In late July, President Trump told a host of technology industry executives he would allow them to do business with Huawei under limited circumstances. The Commander-in-Chief said the U.S. Department of Commerce would issue licenses enabling them to trade with controversial Sino conglomerate provided none of their sales threaten national security.
However, on Tuesday, Reuters reported the Commerce Department hasn’t issued a license despite receiving over 130 requests.
Initially, the federal government’s inaction seemed like another trade war volley. However, Reuters discovered the real reason is bureaucratic dysfunction.
Why the Commerce Department Isn’t Issuing Huawei Trade Licenses
According to the news service, the Trump administration hasn’t issued any trade licenses because it doesn’t know if it has the authorization to do so. “Nobody in the executive branch knows what (Trump) wants,” said former Commerce Under Secretary William Reinschformer. “And they’re all afraid to make a decision without knowing that.”
The Trump administration forbade American firms from doing business with Huawei in May for national security reasons.
Initially, industry analysts believed the delay in issuing trade licenses was an act of U.S. retaliation against Chinese trade war escalation. Despite recently pledged to do so, Beijing didn’t resume purchasing large quantities of American agricultural products. Moreover, the Chinese central bank altered the value of the yuan, which caused significant disruption in the U.S. stock markets.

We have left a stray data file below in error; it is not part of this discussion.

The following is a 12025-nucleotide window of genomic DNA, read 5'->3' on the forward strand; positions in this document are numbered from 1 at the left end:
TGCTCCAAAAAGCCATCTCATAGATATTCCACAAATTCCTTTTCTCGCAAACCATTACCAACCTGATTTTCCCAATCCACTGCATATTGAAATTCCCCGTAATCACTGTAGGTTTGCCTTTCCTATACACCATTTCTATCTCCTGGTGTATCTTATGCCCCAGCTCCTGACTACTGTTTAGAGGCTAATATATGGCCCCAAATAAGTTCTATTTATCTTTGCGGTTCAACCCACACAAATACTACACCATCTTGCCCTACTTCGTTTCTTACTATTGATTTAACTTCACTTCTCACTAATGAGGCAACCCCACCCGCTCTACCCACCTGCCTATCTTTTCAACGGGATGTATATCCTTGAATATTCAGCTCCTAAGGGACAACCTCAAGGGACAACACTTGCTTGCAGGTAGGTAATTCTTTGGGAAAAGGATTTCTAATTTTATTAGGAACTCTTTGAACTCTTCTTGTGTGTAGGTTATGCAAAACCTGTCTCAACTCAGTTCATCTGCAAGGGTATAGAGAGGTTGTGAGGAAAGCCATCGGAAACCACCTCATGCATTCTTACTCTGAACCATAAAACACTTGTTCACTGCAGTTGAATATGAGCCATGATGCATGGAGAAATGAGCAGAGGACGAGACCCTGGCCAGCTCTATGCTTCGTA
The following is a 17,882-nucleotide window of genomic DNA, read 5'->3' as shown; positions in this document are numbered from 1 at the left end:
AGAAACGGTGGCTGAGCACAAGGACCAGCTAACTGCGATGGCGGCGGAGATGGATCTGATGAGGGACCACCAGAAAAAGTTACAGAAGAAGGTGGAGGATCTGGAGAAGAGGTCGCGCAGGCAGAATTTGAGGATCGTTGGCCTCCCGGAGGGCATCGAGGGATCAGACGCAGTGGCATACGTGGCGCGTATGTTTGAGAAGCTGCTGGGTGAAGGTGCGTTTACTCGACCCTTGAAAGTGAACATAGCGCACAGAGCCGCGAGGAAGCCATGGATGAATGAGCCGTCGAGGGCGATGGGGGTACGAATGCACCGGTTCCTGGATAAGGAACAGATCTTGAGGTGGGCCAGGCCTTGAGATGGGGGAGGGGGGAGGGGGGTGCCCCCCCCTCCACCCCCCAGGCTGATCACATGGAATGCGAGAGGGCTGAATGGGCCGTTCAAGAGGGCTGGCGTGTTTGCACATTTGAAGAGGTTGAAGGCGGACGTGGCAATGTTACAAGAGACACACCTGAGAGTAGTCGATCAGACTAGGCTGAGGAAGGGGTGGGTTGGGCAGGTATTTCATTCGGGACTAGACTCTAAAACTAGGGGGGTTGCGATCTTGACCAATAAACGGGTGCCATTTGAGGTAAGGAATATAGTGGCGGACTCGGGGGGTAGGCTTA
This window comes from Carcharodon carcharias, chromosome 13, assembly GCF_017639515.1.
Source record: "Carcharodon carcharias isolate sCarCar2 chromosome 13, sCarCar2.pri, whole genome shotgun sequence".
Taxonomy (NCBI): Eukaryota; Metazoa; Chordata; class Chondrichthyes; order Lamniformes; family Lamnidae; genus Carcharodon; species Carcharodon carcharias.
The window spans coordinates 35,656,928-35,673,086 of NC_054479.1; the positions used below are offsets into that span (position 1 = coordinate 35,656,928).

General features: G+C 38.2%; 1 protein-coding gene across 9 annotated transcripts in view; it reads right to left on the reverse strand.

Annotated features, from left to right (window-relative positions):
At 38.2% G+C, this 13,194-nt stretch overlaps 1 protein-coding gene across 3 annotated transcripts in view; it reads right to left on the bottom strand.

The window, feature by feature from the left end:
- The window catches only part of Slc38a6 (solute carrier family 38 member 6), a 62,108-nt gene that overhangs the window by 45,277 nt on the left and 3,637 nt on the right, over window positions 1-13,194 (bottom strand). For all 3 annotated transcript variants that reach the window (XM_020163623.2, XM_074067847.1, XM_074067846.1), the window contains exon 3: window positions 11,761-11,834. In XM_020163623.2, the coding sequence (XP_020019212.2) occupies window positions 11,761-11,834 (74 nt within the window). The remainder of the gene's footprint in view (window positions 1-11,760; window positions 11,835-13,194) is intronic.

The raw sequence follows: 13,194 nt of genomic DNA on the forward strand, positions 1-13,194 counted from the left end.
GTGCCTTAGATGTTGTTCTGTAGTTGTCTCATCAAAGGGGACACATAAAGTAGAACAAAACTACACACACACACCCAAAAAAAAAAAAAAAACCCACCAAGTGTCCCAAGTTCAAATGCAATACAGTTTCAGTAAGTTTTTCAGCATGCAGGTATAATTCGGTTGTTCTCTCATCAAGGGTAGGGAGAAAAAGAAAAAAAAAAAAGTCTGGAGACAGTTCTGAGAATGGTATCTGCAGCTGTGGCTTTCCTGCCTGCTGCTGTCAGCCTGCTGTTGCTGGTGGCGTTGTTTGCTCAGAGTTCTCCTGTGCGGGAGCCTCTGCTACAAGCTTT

In response, President Trump pledged to issue a new 10 percent tax on certain Chinese imports on December 15.
The Commerce Department’s lack of licensing approvals seemed like Washington taking another economic shot at Beijing. But in reality, the agency is hesitating because it doesn’t have clear direction from the Commander-in-Chief. Unfortunately, the President’s ambivalence has led to several tech giants losing their market capitalization.
Huawei Trade Licenses Might Not Be Coming
It’s worth noting there are indications the Trump administration doesn’t actually intend to issue any trade license approvals.
On August 19, the Commerce Department gave rural telecommunications companies that use Huawei tech another 90 days to find alternate suppliers. Commerce Secretary Wilbur Ross explained the move as helping the telecoms “wean themselves off” the Chinese corporation’s equipment. He also noted his agency isn’t planning on issuing any further trade ban exemptions.
If the Trump administration is willing to play hardball with firms that depend on Huawei equipment to maintain their operations, it might take a similar stance toward Big Tech.
In the past, the President has said a new trade deal could lead to the Sino conglomerate being taken off the blacklist. But, he’s also stated, “We’re not going to do business with Huawei” as recently as this month. In response to Washington’s flip-flopping, Google, Apple, Dell, and HP are moving their manufacturing facilities out of China.
Accordingly, the chipmakers that sold $11 billion of components to Huawei last year should consider an unfortunate possible outcome. With no end to the trade war insight, life without the Chinese corporation might be the new normal.